I do not usually read the New England Journal of Medicine for kicks. The graphics aren't sexy. The headlines aren't reader-grabbers. Frankly, I have trouble getting into pieces called "Plasma-Cell Dyscarsia and Peripheral Neuropathy With a Monoclonal Antibody to Peripheral Nerve Myelin."

Furthermore, the closest you get to humor is an ad, like one for Colace that features a locomotive steaming out of a tunnel under the heading, "The Great Laxative Escape."

Nevertheless, the lead story in this biweekly issue could be straight out of Punch. It is, in some ways, the perfect satire of scientific expertise, a case study of how to be-labor the obvious.

It seems that no less than five medical doctors, all specialists, working with grants from two foundations and the public health service have startled the medical world with the following information: it's better for women not to go through labor alone.

Stop the presses.

To arrive at this blockbuster of a notion, the men traveled far, to a hospital in Guatemala. There they assigned an untrained lay woman to stay with each new mother in the experimental group through labor, to hold her hand, rub her back and chat.

The women with a constant companion got through labor and delivery more easily then the women alone, who were only attended by medical people at delivery. They also had a better attitude toward their babies.

So, in a truly risky conclusion the obstetrical-shop quintet said, "The findings of this study suggest the importance of human campanionship during labor and delivery."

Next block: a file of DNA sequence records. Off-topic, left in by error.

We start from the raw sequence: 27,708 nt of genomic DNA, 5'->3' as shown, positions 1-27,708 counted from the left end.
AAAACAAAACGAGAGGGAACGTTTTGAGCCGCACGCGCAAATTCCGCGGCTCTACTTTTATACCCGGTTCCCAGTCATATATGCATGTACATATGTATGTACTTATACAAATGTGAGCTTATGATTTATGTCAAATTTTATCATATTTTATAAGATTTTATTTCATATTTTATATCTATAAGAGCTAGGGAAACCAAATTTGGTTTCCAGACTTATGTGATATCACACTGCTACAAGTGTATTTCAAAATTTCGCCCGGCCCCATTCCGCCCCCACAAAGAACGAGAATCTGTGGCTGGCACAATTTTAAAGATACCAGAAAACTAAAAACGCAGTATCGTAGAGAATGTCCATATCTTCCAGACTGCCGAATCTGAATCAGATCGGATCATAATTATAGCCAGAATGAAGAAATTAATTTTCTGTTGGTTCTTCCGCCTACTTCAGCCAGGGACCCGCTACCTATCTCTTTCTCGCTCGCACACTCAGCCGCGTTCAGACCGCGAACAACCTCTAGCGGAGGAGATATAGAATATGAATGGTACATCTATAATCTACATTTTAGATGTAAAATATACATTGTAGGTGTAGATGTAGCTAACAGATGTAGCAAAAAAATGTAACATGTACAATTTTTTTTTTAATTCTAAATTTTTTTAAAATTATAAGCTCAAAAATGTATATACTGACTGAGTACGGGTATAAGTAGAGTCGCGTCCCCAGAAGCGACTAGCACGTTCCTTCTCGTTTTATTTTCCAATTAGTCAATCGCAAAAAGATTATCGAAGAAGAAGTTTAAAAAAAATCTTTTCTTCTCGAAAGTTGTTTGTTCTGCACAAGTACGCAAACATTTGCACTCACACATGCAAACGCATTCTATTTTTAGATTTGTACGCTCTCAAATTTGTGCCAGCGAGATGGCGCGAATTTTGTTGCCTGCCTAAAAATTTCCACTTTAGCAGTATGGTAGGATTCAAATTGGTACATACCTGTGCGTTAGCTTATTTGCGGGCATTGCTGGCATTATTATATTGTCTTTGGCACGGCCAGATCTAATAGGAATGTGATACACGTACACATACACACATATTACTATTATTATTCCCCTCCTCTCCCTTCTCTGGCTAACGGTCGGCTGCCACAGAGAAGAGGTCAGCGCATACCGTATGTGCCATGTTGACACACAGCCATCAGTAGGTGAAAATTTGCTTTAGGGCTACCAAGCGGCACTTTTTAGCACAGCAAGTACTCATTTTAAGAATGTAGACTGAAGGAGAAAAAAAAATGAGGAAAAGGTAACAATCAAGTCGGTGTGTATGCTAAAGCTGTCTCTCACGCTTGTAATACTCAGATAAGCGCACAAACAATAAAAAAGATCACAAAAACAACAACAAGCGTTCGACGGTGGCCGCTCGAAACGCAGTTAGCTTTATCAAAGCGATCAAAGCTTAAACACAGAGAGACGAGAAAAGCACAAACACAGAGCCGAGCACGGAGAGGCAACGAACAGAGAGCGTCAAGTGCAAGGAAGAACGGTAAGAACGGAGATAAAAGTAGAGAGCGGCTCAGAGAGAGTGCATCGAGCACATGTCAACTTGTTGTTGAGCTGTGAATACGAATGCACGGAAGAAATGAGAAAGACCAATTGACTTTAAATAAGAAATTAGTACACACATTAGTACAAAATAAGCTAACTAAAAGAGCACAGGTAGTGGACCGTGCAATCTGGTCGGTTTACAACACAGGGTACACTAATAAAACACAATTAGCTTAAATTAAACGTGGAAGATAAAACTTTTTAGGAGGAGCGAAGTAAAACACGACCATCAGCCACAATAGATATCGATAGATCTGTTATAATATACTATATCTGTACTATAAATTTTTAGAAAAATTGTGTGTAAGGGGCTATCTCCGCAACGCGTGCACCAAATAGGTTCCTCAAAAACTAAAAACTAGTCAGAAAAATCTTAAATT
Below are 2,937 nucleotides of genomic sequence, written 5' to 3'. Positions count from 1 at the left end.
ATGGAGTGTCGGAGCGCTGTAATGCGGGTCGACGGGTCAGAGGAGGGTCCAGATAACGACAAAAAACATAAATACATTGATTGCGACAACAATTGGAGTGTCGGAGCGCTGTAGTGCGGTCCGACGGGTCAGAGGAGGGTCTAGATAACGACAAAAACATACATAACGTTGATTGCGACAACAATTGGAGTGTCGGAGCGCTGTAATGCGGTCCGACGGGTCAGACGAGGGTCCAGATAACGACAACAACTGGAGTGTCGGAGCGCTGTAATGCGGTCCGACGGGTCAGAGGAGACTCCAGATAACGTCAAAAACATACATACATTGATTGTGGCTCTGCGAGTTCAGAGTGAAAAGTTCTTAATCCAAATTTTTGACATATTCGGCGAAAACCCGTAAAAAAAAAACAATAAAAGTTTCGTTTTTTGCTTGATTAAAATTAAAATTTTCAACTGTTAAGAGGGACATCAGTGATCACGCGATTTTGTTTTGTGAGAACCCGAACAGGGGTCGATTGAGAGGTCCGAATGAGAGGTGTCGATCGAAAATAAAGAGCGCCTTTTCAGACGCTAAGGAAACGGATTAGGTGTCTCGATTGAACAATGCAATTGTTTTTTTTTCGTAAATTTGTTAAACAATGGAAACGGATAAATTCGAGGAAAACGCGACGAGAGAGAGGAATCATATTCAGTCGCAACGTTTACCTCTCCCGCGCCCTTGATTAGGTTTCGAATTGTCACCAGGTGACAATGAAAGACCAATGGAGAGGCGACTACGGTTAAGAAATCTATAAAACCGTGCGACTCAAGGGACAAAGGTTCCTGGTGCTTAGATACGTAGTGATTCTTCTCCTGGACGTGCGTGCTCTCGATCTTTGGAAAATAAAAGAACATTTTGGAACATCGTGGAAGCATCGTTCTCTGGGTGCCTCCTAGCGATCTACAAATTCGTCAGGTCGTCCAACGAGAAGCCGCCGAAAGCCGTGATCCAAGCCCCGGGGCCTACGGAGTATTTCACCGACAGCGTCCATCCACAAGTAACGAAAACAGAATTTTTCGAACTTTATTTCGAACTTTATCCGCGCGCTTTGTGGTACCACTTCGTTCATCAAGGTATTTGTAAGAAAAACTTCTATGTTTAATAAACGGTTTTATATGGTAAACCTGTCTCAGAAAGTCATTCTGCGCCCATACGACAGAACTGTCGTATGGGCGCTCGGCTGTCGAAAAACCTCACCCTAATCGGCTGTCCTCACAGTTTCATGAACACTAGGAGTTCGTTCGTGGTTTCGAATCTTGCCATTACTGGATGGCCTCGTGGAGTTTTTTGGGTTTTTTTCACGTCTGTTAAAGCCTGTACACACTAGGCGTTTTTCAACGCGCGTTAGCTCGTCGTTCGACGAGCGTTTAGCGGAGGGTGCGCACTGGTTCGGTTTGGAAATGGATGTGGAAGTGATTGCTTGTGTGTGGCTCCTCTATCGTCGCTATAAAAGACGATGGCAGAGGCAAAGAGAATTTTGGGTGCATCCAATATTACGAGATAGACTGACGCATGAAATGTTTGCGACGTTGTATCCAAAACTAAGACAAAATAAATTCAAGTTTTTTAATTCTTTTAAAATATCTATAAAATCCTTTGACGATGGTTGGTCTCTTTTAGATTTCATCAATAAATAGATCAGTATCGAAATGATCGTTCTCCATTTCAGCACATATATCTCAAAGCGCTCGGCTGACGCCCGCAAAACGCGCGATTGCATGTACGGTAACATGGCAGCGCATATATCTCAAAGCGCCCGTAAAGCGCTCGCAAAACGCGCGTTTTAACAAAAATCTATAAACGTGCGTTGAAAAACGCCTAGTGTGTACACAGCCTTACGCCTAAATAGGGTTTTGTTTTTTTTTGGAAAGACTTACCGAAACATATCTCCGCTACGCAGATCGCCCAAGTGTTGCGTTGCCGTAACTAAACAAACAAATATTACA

Well, I don't doubt the sincerity of these doctors, but this is not exactly fresh information. The study reminds me of the old Sean O'Casey story about the Irish woman who listened while two priests described labor as the crowning glory of womanhood. When they were through the woman replied, "I wish I knew as little about it as you do."

It seems to me these men could have gone out into the streets of Cleveland, whence they cometh, walked up to the first two dozen women they met and asked them: would you feel better going through labor alone or with someone holding your hand? They could have published those answers and used the rest of the grant money to fund a study on How to Use Common Sense in Medical Practice.

Instead they have produced a piece that really should be printed as classic in the Annals of American Expert-itis.

We seem to belong to a culture that trusts its experts more than its instincts. Somewhere along the scientific way, we gave up childbirth to the doctors out of fear and trust. Doctors began "delivering" babies as if mothers were merely assembly-line workers strapped to tables in hospital factories until they produced.

Under "modern" hospital policies, very few women had a relative or friend around. Now we have more experts telling us what our grandmothers knew in the first place: this "civilized" childbirth was an abomination.

The new research is like the recent studies "conclusively proving" that chicken soup is good for a cold.

In the medical establishment nothing is true unless it's "proven." It isn't enough that every woman "knows it's less frightening and more comforting to be surrounded by people -- especially people who care -- during labor. They need statistics and charts, and double-blind crossover studies, and chi-square analyses.

In the past 10 years, pregnant women have formed one of the more effective "consumer movements" in the health field. They've helped create birthing centers and resurrect midwifery; they've insisted on getting fathers into the delivery room and indiscriminate anesthesia out of it.

But in many ways, the scientists and not the mothers are still in charge of childbirth. We give them authority, like Elaine May, because "that man is a doctor ."

There is certainly a need for science and expertise in childbirth, to sort out the use from the abuse of fetal monitors, to curb the epidemic of Caesareans, and all the rest.

But even in an overly "experted" society like ours, doctors don't need a report by their peers to believe that a lonely labor is a scary and unhealthy thing. All they have to do is listen.